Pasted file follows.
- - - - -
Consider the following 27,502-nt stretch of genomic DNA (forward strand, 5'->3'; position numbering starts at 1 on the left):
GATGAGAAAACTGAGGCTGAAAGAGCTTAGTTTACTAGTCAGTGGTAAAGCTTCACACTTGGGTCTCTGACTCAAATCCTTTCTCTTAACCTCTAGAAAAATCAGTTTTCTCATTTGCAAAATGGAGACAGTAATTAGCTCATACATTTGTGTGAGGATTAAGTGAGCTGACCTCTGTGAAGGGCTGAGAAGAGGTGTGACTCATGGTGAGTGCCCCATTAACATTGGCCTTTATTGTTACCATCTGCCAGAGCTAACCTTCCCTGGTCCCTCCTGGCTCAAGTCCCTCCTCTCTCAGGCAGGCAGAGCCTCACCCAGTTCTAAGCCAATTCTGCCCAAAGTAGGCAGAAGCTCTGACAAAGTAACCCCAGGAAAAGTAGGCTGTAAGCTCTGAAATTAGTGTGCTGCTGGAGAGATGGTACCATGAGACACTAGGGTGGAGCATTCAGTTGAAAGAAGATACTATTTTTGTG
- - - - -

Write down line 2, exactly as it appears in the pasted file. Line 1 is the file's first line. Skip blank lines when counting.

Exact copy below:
GATGAGAAAACTGAGGCTGAAAGAGCTTAGTTTACTAGTCAGTGGTAAAGCTTCACACTTGGGTCTCTGACTCAAATCCTTTCTCTTAACCTCTAGAAAAATCAGTTTTCTCATTTGCAAAATGGAGACAGTAATTAGCTCATACATTTGTGTGAGGATTAAGTGAGCTGACCTCTGTGAAGGGCTGAGAAGAGGTGTGACTCATGGTGAGTGCCCCATTAACATTGGCCTTTATTGTTACCATCTGCCAGAGCTAACCTTCCCTGGTCCCTCCTGGCTCAAGTCCCTCCTCTCTCAGGCAGGCAGAGCCTCACCCAGTTCTAAGCCAATTCTGCCCAAAGTAGGCAGAAGCTCTGACAAAGTAACCCCAGGAAAAGTAGGCTGTAAGCTCTGAAATTAGTGTGCTGCTGGAGAGATGGTACCATGAGACACTAGGGTGGAGCATTCAGTTGAAAGAAGATACTATTTTTGTG